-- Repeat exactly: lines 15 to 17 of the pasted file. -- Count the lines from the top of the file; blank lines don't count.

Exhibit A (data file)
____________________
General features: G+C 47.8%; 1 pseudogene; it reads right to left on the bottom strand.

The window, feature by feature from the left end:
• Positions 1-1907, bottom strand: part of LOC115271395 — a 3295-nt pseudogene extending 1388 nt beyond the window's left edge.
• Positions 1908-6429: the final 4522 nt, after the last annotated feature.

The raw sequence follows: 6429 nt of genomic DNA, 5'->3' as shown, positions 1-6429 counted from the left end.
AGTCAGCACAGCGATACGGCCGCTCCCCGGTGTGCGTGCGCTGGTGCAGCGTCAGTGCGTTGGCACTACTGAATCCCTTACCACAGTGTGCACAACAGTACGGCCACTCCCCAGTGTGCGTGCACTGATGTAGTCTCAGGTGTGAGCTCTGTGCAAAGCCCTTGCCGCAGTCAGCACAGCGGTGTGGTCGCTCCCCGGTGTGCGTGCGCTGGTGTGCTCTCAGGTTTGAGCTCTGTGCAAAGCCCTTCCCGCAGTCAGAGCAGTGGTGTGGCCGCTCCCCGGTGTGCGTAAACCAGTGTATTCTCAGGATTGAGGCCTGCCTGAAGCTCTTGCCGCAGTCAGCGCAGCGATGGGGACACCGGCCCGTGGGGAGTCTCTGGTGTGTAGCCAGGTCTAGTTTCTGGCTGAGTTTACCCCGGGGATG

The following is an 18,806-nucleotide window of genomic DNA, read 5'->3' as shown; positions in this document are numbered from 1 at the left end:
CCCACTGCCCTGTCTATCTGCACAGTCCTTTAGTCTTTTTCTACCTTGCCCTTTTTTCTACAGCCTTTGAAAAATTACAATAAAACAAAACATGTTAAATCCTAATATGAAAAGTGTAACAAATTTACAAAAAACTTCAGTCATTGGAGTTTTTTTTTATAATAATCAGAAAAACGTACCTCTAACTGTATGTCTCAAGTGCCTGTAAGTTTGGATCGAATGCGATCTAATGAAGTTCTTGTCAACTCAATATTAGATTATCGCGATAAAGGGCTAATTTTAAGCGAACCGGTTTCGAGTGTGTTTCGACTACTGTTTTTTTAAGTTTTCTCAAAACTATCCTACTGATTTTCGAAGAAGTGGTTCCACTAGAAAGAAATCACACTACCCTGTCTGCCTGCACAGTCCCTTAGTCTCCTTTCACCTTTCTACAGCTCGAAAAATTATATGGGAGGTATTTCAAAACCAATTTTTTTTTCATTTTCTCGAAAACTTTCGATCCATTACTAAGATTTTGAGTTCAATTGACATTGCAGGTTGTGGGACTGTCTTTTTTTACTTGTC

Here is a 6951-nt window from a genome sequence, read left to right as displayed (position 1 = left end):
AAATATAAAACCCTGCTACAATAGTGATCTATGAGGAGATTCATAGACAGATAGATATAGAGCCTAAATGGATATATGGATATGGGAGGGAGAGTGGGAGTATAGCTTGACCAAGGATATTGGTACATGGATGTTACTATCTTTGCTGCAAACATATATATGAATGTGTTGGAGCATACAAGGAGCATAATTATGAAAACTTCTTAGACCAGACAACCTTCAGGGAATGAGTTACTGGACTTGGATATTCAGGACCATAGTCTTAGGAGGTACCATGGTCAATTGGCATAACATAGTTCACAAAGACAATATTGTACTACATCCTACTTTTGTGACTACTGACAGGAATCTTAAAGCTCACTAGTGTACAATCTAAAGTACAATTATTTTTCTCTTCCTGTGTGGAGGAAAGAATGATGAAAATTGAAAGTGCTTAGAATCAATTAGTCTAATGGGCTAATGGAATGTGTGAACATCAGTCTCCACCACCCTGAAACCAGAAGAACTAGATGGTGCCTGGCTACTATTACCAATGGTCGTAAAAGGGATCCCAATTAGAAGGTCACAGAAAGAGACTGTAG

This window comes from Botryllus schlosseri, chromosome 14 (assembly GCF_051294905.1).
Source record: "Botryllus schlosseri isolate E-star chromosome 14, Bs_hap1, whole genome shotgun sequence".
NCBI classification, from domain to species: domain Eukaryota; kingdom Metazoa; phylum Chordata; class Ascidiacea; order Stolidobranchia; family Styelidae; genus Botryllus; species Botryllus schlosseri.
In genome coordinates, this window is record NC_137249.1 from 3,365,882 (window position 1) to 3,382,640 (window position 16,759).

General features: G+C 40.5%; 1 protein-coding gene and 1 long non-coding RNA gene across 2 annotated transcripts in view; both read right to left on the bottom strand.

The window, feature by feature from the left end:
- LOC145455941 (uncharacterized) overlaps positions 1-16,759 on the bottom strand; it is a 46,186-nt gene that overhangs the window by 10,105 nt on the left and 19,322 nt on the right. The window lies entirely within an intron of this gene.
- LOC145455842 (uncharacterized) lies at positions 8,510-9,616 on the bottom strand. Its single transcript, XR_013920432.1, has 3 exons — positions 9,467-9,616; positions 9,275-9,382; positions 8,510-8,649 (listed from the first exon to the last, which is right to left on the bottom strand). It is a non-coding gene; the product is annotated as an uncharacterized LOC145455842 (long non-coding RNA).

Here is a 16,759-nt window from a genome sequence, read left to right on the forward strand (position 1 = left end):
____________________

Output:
General features: G+C 40.5%; 1 protein-coding gene and 1 long non-coding RNA gene across 2 annotated transcripts in view; both read right to left on the bottom strand.

The window, feature by feature from the left end:
- LOC145455941 (uncharacterized) overlaps positions 1-16,759 on the bottom strand; it is a 46,186-nt gene that overhangs the window by 10,105 nt on the left and 19,322 nt on the right. The window lies entirely within an intron of this gene.